Monday, June 4, 2012

Deborah Court's Movie Review: Snow White and the Huntsman

Beware: This review contains mild spoilers! - "Mild" because: Hey, it's Snow White. You know what happens. (If not, seriously consider grabbing a copy of Grimm's Fairy Tales and do some essential reading.) If you'd like to watch the movie completely uninfluenced, please stop reading right now and come back later. Ye have been warned.

Since I saw the first teaser trailer of "Snow White and the Huntsman", I was very excited about this movie - especially after the second trailer, which showed a scene where Snow White encounters mythical creatures like tiny fairies and a white stag in the forest. I'm also a big fan of Charlize Theron and couldn't wait to see her as the evil queen. Yesterday, the wait was finally over: I couldn't believe it myself when I was successful in convincing my husband to go watch this movie with me - although it really wasn't his cup of tea (he would have preferred Men in Black 3 but bent to my iron will).

Visually, the movie is stunning, even if it had a very distinct Lord of the Rings look. When Snow White, the Huntsman and the dwarves walk across a magnificent mountain landscape, the air shot looks ridiculously like The Fellowship of the Ring walking towards the mines of Moria. I wouldn't have been surprised if Legolas and Gimli had been among them. Charlize Theron, as I expected, really rocked the boat in her role, she was painfully beautiful, regal and wonderfully evil without overacting. Kristen Stewart has the perfect looks for her role, but I am not sure about her style of acting Snow White. 

She was a wonderful Bella in Twilight, playing that young girl who is uncomfortable with herself and angry at the world, but in Snow White, she needed to deliver the innocence that's so important as a counterpart to the clever, scheming queen. She played the part well, but I was surprised by how few lines she had to speak, which seemed peculiar since she was the main character. Chris Hemsworth (a great actor and always a joy to look at) and the rest of the elaborate cast (it was great fun to detect the famous actors hiding beneath heavy dwarf make-up) did their best, too, but even they couldn't ensure that the viewers felt emotionally moved - which brings us to what was really lacking in this movie: A good script.

While all the elements of a fantasy story - heroes and villains, a quest, exotic landscapes and magic creatures - were there, what was lacking was: a) a good, satisfying love story (Snow White has two gorgeous guys to choose from -Thor and the handsome priest who fell in love with a mermaid from Pirates of the Caribbean 4. Hello? Where is the romance, emotional conflict, scenes that sizzle with physical tension?) and b) dialogue and characters that deeply moved the audience. Some lines were so boring and meaningless that I waited for the characters to say something else.

Here's an example: Snow White has just killed a villain who intended to rip out a vital organ from her body (slightly changed to avoid spoilers here, villain could be male or female); let's pretend for now that it's the liver.

Villain: has just delivered a very evil and hateful speech before our heroine kills her (or him) and breaks down, sputtering black blood and aging rapidly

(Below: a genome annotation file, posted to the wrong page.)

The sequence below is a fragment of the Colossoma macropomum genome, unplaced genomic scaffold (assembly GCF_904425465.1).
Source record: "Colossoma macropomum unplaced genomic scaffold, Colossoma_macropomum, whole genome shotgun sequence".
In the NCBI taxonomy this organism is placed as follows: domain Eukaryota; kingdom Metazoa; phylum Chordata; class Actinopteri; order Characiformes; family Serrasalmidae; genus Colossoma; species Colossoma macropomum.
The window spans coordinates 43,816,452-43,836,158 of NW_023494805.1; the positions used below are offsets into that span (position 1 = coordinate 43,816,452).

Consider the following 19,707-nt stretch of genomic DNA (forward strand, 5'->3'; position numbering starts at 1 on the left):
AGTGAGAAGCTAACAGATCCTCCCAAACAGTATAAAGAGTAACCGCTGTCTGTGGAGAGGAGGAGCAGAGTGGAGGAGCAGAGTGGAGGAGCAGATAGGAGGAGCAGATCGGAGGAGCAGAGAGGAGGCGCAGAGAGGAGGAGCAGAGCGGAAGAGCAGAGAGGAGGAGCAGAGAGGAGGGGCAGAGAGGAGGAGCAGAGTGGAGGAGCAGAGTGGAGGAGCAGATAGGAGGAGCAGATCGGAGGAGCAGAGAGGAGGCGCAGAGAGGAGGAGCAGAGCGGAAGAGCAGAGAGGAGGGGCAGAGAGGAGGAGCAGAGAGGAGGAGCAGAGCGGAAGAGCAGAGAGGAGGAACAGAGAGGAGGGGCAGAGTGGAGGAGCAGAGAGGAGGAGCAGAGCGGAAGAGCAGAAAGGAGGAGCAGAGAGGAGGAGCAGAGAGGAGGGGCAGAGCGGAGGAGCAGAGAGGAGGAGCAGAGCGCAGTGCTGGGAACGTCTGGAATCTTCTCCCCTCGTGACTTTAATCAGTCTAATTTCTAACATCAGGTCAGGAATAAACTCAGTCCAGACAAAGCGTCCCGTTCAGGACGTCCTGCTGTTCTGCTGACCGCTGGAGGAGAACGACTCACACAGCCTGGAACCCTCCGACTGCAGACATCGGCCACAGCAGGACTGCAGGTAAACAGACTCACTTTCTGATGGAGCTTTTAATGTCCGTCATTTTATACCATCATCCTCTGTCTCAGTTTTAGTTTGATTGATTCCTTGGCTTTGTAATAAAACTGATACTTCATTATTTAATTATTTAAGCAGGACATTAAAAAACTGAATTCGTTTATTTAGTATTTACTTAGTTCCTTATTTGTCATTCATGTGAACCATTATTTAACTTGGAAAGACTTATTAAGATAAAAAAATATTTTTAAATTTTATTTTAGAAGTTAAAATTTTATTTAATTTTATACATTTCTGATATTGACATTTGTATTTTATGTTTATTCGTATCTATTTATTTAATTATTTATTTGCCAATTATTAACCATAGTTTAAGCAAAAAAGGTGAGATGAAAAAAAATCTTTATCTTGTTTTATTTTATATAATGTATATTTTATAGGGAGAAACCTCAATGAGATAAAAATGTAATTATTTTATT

Snow White: *watches villain with tears in her eyes* "You can't have my liver."
Me: *waits and listens*
Snow White:
Snow White:
Snow White:
Me: *waits and listens*
Me: I can't believe it. This was her final line in that scene. You can't have my liver. Wouldn't Snow White say something in addition to that line, something cool, clever, or even with a hint of black humor, to give this great villain the good-bye she (or he) deserves? What about this: "You can't have my liver - or other vital organ -, because it already belongs to the unbelievably handsome Huntsman who's madly in love with me and will be warming my bed every night while you rot in hell, you evil b*tch. (or insert suitable male cussword here) Besides, I was always more beautiful than you. You should have wiped the dust from that blind old mirror of yours before you made him choose who's the fairest. Oh, you're already dead. Good. Guard, throw her over the castle walls for the ravens to feed on." *rips crown from deceased villain's head*

And where, may I ask, was the final, passionate kiss that everyone wants to see at the end of a fairy tale? Instead, all we got was one of the male protagonists (I won't tell which one, not wanting to spoil your fun) - washed and combed for once, coming around the corner while Snow White watches him with tear-clouded eyes and a yearning look on her pretty pale face.

Me: Finally! Now grab and kiss her before you carry her to her chamber, you strong, sexy, handsome ..
Movie: *cuts to black, end credits*
Me: What the …? Are they kidding?
Husband: Let's go! *look of relief on his face* I think I need to watch a splatter movie now.
Me: I think I need to rewatch Thor now to recover from all the Chris Hemsworth lady boner teasing without results. And all three extended editions of Lord of the Rings.

If you like dark fairy tales and epic fantasy, go and watch Snow White and the Huntsman! This dark fairy tale is visually exquisite, entertaining and a good action-driven fantasy movie. What you shouldn't expect is too much depth or a romantic love story. It's one of the films that makes you think what could it have been if there had been a bit more of a background story. Now excuse me while I put on a low-cut black dress and start commanding over my own little kingdom here at home. I wanna be a badass queen, too! This makes me think of Galadriel's words in Lord of the Rings:

"In the place of a Dark Lord you would have a Queen! Not dark but beautiful and terrible as the Morn! Treacherous as the Seas! Stronger than the foundations of the Earth! All shall love me and despair!"